Trial by Twitter part 2

In the second of her guest blogs, Kate Anthony Wilkinson shares 5 more Twitter lessons you should learn


Recruitment checking

  • More recruitment agencies are now checking for on-line information as part of the recruitment process, so once more that silly joke, rude comment or embarrassing photo may come back to haunt you. Companies may wish to consider adding an on-line search to recruitment checklists but should be careful about relying solely on such information as the reason for rejecting a candidate. Lesson: Social media can survive a long time and come back to haunt you!



  • The use of Twitter or social media for advertising your product or company can be very effective, reaching new audiences and being instant. But remember the ASA requirements to avoid misleading posts and Tweets. Mars and Snickers both had their corporate knuckles slapped for paying celebrities to Tweet positively about products without adding the #advert or #sponsorship tag. Lesson: Remember the rules on advertising.

Loss of Productivity

  • For employers this may be key and itself justify the introduction of a policy. Research has shown that lost time due to the use of social media costs UK employers £1.5 billion a year. Employers should therefore consider what is permissible usage, where can social media be used, on what equipment and what sanctions will apply, as an employer may still be held liable for an employee’s actions or incur loss or damage even if social media is used outside of working hours. Lesson: If you intend to monitor employees use of the internet and social media during working hours then you need to inform them of this.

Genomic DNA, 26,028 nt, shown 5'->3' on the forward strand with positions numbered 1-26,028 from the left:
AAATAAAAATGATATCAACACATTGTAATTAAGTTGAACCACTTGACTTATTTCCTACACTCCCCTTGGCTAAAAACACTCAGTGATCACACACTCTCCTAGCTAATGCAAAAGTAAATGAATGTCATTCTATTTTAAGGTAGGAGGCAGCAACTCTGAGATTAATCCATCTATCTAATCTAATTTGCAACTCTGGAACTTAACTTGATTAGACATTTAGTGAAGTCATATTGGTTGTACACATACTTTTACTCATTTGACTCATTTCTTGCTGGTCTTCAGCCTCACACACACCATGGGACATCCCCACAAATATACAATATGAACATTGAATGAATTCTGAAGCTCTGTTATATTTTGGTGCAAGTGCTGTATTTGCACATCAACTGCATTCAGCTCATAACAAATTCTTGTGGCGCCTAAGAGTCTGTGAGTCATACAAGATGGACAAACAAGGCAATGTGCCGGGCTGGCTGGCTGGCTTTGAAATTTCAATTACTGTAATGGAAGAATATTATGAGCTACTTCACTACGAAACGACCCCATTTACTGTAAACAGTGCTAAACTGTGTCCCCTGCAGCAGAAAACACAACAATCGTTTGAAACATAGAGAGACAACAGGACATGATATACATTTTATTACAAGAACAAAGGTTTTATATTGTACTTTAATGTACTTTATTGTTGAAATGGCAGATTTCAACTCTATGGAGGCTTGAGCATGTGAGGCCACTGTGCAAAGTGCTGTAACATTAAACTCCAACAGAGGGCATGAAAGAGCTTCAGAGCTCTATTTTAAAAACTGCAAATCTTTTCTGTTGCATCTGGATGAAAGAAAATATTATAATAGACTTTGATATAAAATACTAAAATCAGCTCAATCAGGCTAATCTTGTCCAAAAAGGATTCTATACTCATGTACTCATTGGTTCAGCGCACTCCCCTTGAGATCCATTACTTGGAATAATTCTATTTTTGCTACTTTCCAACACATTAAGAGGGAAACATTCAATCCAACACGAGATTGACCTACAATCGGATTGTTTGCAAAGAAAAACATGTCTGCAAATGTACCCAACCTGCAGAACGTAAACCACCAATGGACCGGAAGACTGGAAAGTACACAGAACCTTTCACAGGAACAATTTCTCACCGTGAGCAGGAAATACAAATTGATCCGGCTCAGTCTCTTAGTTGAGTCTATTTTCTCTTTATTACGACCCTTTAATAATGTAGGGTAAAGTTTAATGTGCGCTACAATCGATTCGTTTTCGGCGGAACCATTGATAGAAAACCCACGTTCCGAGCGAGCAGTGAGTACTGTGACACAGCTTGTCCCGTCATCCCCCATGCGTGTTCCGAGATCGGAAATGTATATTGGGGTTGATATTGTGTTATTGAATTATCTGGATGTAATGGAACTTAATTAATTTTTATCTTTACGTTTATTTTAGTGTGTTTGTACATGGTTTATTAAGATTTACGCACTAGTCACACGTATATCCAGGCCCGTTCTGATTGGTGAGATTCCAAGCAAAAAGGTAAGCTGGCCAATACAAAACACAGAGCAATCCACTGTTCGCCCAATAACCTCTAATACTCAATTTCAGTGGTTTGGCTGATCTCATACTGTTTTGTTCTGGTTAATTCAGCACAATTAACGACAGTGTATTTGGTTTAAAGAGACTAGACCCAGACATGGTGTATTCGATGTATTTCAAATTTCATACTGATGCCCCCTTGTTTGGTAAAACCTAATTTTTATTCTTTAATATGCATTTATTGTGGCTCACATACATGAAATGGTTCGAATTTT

Human Rights

  • The need of employers to protect their confidential information, business reputation and productivity needs to be balanced against freedom of expression. In preparing and enforcing any social media policy an employer needs to ensure proportionality. But arguments on privacy by an individual will be difficult to sustain as on-line information and comments are generally considered public information. Lesson: On-line is not private.

Generation Y factor

  • Although for many employers the natural reaction is to try and restrict employees use of social media or indeed internet use during working hours unless necessary for their job, working ways and methods are changing. Generation X has come to terms with the internet; Generation Y has been brought up with electronic communication being as essential as food and water. Too strict a working environment may deter younger bright creative employees from joining and bringing with them a new way of working. HP believes in embracing new communication technology and it and a number of other large companies have a very relaxed internet and social media policy. Time may tell if this works. Lesson: Be open minded!


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